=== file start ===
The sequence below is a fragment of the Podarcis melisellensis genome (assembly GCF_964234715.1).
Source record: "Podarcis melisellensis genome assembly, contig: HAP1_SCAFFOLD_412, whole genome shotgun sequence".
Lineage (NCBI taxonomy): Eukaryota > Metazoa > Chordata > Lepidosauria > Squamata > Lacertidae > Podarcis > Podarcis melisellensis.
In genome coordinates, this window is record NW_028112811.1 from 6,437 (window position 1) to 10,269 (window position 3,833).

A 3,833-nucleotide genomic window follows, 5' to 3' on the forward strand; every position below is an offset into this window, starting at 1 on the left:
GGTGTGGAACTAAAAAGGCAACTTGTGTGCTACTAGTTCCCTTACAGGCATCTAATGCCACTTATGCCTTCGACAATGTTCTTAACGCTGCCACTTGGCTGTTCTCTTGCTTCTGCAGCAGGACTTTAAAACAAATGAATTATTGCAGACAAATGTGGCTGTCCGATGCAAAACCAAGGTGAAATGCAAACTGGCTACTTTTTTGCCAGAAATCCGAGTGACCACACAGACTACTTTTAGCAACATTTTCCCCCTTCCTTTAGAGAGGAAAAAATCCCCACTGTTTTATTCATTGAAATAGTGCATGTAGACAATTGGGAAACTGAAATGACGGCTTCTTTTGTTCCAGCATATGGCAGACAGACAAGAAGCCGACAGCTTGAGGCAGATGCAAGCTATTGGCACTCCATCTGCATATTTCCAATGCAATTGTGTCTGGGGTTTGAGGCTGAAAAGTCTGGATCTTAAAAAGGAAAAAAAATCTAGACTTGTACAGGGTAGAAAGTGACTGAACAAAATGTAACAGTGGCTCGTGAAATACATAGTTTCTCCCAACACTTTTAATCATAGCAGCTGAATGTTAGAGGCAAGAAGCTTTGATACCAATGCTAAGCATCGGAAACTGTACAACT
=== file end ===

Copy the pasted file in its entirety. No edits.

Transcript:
The sequence below is a fragment of the Podarcis melisellensis genome (assembly GCF_964234715.1).
Source record: "Podarcis melisellensis genome assembly, contig: HAP1_SCAFFOLD_412, whole genome shotgun sequence".
Lineage (NCBI taxonomy): Eukaryota > Metazoa > Chordata > Lepidosauria > Squamata > Lacertidae > Podarcis > Podarcis melisellensis.
In genome coordinates, this window is record NW_028112811.1 from 6,437 (window position 1) to 10,269 (window position 3,833).

A 3,833-nucleotide genomic window follows, 5' to 3' on the forward strand; every position below is an offset into this window, starting at 1 on the left:
GGTGTGGAACTAAAAAGGCAACTTGTGTGCTACTAGTTCCCTTACAGGCATCTAATGCCACTTATGCCTTCGACAATGTTCTTAACGCTGCCACTTGGCTGTTCTCTTGCTTCTGCAGCAGGACTTTAAAACAAATGAATTATTGCAGACAAATGTGGCTGTCCGATGCAAAACCAAGGTGAAATGCAAACTGGCTACTTTTTTGCCAGAAATCCGAGTGACCACACAGACTACTTTTAGCAACATTTTCCCCCTTCCTTTAGAGAGGAAAAAATCCCCACTGTTTTATTCATTGAAATAGTGCATGTAGACAATTGGGAAACTGAAATGACGGCTTCTTTTGTTCCAGCATATGGCAGACAGACAAGAAGCCGACAGCTTGAGGCAGATGCAAGCTATTGGCACTCCATCTGCATATTTCCAATGCAATTGTGTCTGGGGTTTGAGGCTGAAAAGTCTGGATCTTAAAAAGGAAAAAAAATCTAGACTTGTACAGGGTAGAAAGTGACTGAACAAAATGTAACAGTGGCTCGTGAAATACATAGTTTCTCCCAACACTTTTAATCATAGCAGCTGAATGTTAGAGGCAAGAAGCTTTGATACCAATGCTAAGCATCGGAAACTGTACAACT